Honorable mention: Grad student essay contest — John Carroll
The evangelical chokehold on American elections
By John Carroll
In the 2016 presidential election, white Protestants (otherwise known as evangelicals), emboldened by a strong moral obligation to intervene in politics and protest the spread of secular ideals, showed up in unprecedented support for Donald Trump, with over 80 percent of them contributing to his victory. Evangelicals make up one-fifth of all registered voters in the United States, as well as one-third of those who identify as right-leaning or are registered Republican. Not only do they maintain that Christianity belongs at the forefront of politics, they also have the access to media, social institutions and money to amplify that view — so much so that it would be considered untactful for any campaign not to pander to them in some way. Trying to make the argument against the erosion of secularism, religious nationalism or the finagling of God into every aspect of political discourse from rhetoric to law is difficult if it fails to recognize the incomparable cultural, political and economic capital that evangelicals possess and throw behind their causes. As a voting bloc of the American populace, no other is more influential or poses a greater threat to separation of church and state.
Secular government seeks a balance between a stable social order and religious freedom. It seeks to protect freedom of conscience in matters of religion and tolerates all forms of belief, but not all actions based on those beliefs. It was born out of situations where minority beliefs faced constant persecution under governments representing the dominant faith, collusion between religious leaders and politicians that allowed siphoning of public resources and power, as well as the need to replace theocratic ideas that stalled social progress or denied rational justice. Even when the concept was new, religious nationalists sounded alarms equating secularism to cultural decay and the death of God. In an identical fashion, modern evangelicals use that same moral panic to prod voters into action.
The evangelical vote in 2016 was consolidated in Trump’s favor thanks in part to
endorsements from several prominent Christian figures, including [now former] Liberty University President Jerry
Falwell Jr., theologian Wayne Grudem, author and radio host Eric Metaxas, media mogul Pat Robertson, etc. Evangelicals with massive platforms who sanctified Trump’s campaign and sought to give his presidency a “mandate of heaven.” According to their views, supporting Trump was no longer simply a political stance, it was a Christian’s moral imperative. Despite many Christians maintaining a dissenting view of Trump, the significant ideological overlap between conservatives and evangelicals meant those endorsements provided a sense of divine conviction to his supporters. In 2020, Democratic presidential candidates face abnormal scrutiny for their religious convictions. Christian voter guides and media commentators routinely grade them on how well their platform complements gospel virtues, and candidates at all levels of government face increasing pressure to pander to evangelical sentiments.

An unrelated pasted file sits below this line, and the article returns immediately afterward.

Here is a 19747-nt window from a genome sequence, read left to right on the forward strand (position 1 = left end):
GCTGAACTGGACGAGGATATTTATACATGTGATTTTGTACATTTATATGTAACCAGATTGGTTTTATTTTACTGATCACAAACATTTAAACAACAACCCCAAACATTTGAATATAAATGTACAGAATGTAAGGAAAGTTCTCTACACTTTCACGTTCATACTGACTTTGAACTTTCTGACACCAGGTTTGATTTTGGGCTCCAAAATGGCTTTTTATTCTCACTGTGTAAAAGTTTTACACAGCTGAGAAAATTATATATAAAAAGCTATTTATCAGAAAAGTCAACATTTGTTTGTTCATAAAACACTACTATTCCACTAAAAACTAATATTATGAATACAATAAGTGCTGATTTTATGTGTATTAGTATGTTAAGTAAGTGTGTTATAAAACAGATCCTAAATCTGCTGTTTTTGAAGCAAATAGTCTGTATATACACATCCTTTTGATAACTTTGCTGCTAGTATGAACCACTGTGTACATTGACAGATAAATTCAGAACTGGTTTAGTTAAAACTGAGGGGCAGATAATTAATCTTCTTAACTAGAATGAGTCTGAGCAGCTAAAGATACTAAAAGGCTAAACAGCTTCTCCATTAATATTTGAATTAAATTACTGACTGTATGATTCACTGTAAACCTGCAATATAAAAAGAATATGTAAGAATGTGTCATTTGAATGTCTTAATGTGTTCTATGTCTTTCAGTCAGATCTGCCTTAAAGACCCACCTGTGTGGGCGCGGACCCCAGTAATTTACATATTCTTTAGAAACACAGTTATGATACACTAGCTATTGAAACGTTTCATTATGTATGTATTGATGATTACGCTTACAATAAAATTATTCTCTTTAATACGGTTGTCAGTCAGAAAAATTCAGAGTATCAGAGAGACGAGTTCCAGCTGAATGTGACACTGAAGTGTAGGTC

For non-Christian religious groups, the “God” present on the American debate floor is most certainly not their own, and that dystopian situation of a politically dominant faith having leverage over minority faiths becomes more vivid. For secular thinkers, the incorrigibility of scripture is a routine impasse. How many current election issues that push and pull our nation’s voters are rooted in or complicated by evangelical dogma? The notion that Islam is an inferior theology touting violence against Christians is a perception that compliments the Islamophobia already prevalent in many discussions around immigration. Uncritical support for the Israeli government from the standpoint of a biblically cited right to exercise dominion over certain territory in the region. Rejection of LGBTQ+ rights based on biblical conventions on gender and sexuality. Denial of reproductive rights based in the fear of encouraging a pandemic of premarital sex, or from the notion that a zygote has a soul and can be murdered.
Biblical authority is a refuge from criticism, and most politicians find it less of a headache to affiliate that authority with their platform via rhetorical gymnastics.
When public officials pander and mix religion with government, it not only facilitates egregious fear and complication over which policy best serves our immortal souls, it also puts those groups who are clearly not being pandered to in a vulnerable position. The Evangelical Right showed their influence in 2016 and will continue to do so in the coming months. If we choose to be complacent about their encroaching agenda, the prospect of suffering under a pre-secular society becomes more and more real.
John, 25, is from Ballston Lake, N.Y., and attends SUNY Fredonia.
“I graduated from SUNY Schenectady with a degree in music performance and I’m working on a degree in music composition and pursuing my masters in musical theatre writing at NYU. I was music director and composed scores for two shows this year, and I was awarded first place in ICareIfYouListen.com’s 2019 New Voices essay contest for my writing on autism and the concert environment.”